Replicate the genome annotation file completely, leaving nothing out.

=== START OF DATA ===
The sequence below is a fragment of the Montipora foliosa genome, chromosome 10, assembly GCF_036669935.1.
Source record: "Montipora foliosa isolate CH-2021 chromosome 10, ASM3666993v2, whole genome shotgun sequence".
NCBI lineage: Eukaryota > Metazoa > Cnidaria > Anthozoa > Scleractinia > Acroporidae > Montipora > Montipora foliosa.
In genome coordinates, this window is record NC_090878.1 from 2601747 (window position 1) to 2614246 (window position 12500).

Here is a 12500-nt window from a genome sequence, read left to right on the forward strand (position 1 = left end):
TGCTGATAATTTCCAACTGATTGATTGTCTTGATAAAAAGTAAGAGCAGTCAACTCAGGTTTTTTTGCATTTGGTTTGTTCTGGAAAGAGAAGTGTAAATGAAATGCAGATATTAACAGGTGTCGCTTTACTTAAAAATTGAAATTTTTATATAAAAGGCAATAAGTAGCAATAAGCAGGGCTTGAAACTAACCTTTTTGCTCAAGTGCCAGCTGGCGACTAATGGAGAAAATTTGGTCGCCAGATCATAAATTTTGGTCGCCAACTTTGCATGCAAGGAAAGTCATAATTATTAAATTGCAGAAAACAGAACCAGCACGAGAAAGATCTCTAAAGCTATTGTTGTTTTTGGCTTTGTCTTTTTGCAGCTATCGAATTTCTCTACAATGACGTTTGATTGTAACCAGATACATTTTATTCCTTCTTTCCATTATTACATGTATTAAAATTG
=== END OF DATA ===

The sequence below is a fragment of the Montipora foliosa genome, chromosome 10, assembly GCF_036669935.1.
Source record: "Montipora foliosa isolate CH-2021 chromosome 10, ASM3666993v2, whole genome shotgun sequence".
NCBI lineage: Eukaryota > Metazoa > Cnidaria > Anthozoa > Scleractinia > Acroporidae > Montipora > Montipora foliosa.
In genome coordinates, this window is record NC_090878.1 from 2601747 (window position 1) to 2614246 (window position 12500).

Here is a 12500-nt window from a genome sequence, read left to right on the forward strand (position 1 = left end):
TGCTGATAATTTCCAACTGATTGATTGTCTTGATAAAAAGTAAGAGCAGTCAACTCAGGTTTTTTTGCATTTGGTTTGTTCTGGAAAGAGAAGTGTAAATGAAATGCAGATATTAACAGGTGTCGCTTTACTTAAAAATTGAAATTTTTATATAAAAGGCAATAAGTAGCAATAAGCAGGGCTTGAAACTAACCTTTTTGCTCAAGTGCCAGCTGGCGACTAATGGAGAAAATTTGGTCGCCAGATCATAAATTTTGGTCGCCAACTTTGCATGCAAGGAAAGTCATAATTATTAAATTGCAGAAAACAGAACCAGCACGAGAAAGATCTCTAAAGCTATTGTTGTTTTTGGCTTTGTCTTTTTGCAGCTATCGAATTTCTCTACAATGACGTTTGATTGTAACCAGATACATTTTATTCCTTCTTTCCATTATTACATGTATTAAAATTG